Bangladesh Garment Workers Still Face Abuse, Danger Despite Reforms: Rights Group
By Serajul Quadir 23 April 2015
DHAKA — Two years after the deadly collapse of the Rana Plaza complex, employees in Bangladesh’s garment sector still face exploitative and dangerous working conditions despite government labor reforms, Human Rights Watch (HRW) said on Wednesday.
While the government and global brands have made progress in improving safety conditions for Bangladesh’s millions of garment workers, many still contend with abuse at work, delayed wages, and threats when they try to form a union, an HRW report said.
“Clearly, it is not enough to focus on safety alone,” Phil Robertson, the rights group’s Asia deputy director, said in a statement.
“Recent tragedies at Bangladeshi factories demonstrate that dangerous working conditions are linked to the failure to respect workers’ rights, including their right to form unions which can help them to collectively bargain for improved safety.”
The Bangladeshi government denies that factory workers are facing difficulties in trying to unionize.
“If we receive any complaints from the trade union leaders that they are facing harassment or obstruction for forming trade unions, we immediately take stern action,” Labor and Employment Ministry secretary Mikail Shipar, told Reuters.
The government has filed more than 100 cases against factory owners or managers since the law was amended, he said.
The collapse of Rana Plaza on April 24, 2013, killed more than 1,100 garment workers, shone an unprecedented light on unsafe working conditions in Bangladesh’s thousands of garment factories and created urgent demands for global retailers to do more to ensure their workers’ safety.
The US$24 billion industry is now in the throes of a massive safety overhaul, and more than 2,000 of the country’s 3,500 exporting garment factories have been inspected by the government or as a result of retailer-led initiatives.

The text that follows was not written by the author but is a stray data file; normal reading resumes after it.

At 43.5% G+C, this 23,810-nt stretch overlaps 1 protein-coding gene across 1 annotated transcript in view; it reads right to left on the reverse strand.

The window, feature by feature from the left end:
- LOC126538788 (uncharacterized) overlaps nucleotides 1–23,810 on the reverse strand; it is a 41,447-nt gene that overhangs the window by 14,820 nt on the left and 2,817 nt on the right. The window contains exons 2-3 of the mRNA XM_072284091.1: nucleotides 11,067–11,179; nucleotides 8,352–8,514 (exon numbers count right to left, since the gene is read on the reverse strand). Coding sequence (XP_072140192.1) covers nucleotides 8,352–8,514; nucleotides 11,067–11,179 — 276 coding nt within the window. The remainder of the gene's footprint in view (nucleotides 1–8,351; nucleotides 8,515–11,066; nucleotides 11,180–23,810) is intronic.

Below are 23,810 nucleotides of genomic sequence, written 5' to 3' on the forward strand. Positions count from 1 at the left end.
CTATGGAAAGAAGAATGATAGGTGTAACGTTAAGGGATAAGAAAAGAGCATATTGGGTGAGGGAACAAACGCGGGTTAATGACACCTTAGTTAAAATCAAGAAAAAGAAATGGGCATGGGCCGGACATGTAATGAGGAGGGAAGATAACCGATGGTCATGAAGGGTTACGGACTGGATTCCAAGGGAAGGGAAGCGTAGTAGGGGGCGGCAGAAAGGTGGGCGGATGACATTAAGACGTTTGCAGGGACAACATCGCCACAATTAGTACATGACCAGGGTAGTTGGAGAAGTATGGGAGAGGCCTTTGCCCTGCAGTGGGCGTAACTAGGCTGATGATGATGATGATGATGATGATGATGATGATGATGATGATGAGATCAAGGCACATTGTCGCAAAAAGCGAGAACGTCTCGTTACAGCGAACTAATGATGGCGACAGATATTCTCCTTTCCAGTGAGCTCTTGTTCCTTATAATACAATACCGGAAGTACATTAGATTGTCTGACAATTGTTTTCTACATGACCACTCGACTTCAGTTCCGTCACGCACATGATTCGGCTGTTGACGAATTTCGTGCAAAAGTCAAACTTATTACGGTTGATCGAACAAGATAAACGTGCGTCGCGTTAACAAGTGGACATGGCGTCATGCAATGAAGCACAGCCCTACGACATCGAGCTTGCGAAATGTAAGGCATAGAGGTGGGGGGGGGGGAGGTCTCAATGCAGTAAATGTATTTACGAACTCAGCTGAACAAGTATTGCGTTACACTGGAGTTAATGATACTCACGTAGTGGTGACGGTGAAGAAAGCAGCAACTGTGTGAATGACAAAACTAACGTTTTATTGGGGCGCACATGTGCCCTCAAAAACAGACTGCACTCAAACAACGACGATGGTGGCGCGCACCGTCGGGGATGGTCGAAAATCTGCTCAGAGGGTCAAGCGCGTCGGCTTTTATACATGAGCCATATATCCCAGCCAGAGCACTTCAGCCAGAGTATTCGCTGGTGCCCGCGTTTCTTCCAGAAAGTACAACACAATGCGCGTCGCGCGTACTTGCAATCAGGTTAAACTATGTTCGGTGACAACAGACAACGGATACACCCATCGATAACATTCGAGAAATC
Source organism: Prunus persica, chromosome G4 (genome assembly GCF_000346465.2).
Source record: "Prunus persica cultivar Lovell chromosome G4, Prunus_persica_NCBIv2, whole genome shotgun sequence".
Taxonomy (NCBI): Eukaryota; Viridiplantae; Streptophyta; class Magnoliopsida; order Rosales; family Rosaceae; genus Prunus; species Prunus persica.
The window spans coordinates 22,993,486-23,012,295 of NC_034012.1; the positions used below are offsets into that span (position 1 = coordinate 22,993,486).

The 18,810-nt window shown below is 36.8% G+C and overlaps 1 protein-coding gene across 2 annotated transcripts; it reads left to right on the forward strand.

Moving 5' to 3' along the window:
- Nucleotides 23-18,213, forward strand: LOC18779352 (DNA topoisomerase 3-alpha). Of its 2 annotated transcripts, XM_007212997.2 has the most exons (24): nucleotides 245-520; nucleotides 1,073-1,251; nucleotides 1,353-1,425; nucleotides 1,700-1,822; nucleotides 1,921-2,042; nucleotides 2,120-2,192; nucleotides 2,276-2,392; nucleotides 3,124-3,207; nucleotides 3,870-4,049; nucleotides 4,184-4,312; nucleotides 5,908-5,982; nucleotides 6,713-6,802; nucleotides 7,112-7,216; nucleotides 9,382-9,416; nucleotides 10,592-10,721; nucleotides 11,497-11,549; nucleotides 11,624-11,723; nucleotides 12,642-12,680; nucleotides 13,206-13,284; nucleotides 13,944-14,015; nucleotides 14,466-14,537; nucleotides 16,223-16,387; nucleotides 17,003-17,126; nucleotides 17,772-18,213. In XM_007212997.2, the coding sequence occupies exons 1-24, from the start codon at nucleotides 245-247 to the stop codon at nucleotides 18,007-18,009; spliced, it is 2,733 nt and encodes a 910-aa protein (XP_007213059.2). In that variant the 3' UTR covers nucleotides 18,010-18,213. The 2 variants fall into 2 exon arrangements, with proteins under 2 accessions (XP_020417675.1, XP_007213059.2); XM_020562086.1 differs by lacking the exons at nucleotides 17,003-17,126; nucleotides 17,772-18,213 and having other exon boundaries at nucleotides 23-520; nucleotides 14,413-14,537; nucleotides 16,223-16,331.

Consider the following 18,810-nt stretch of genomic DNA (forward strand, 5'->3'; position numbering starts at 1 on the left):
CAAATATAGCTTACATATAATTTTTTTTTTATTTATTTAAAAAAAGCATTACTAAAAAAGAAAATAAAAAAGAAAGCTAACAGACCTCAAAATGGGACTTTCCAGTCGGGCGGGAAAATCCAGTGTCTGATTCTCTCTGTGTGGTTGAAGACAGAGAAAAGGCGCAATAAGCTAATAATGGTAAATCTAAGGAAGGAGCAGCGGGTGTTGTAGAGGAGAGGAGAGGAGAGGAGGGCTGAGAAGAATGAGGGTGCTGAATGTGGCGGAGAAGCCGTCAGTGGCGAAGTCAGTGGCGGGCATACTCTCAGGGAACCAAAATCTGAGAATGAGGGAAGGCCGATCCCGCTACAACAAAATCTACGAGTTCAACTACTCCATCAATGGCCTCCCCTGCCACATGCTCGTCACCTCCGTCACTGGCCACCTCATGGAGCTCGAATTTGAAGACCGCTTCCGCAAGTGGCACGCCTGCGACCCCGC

But gains for workers’ rights in those factories have been slower to materialize.
On the morning that Rana Plaza collapsed, surviving workers reported that managers had ignored their concerns that the building was not safe—a scenario that observers said could have been avoided if workers had better union representation.
Since then, the labor law has been amended to make it easier to form unions, among other measures, and more than 300 new labor unions have been registered, the government says.
However, workers interviewed by HRW said they were still being beaten and threatened at their factories for trying to organize, or stand up for co-workers’ rights.
The garment industry accounts for more than 80 percent of the South Asian nation’s export earnings and employs some four million workers, providing a crucial source of income to women in particular.
A multi-donor fund set up to compensate workers injured in the Rana Plaza collapse and victims’ relatives is still short by about $6 million, the International Labour Organization says.
Rights groups say that shows the enduring lack of commitment by retailers to those who make their clothes.
“Instead of putting the slightest fraction of their profits towards the very people that suffered the most making their clothes, these brands choose to make ever more flimsy excuses,” Ineke Zeldenrust, international coordinator of the Clean Clothes Campaign, said in a statement.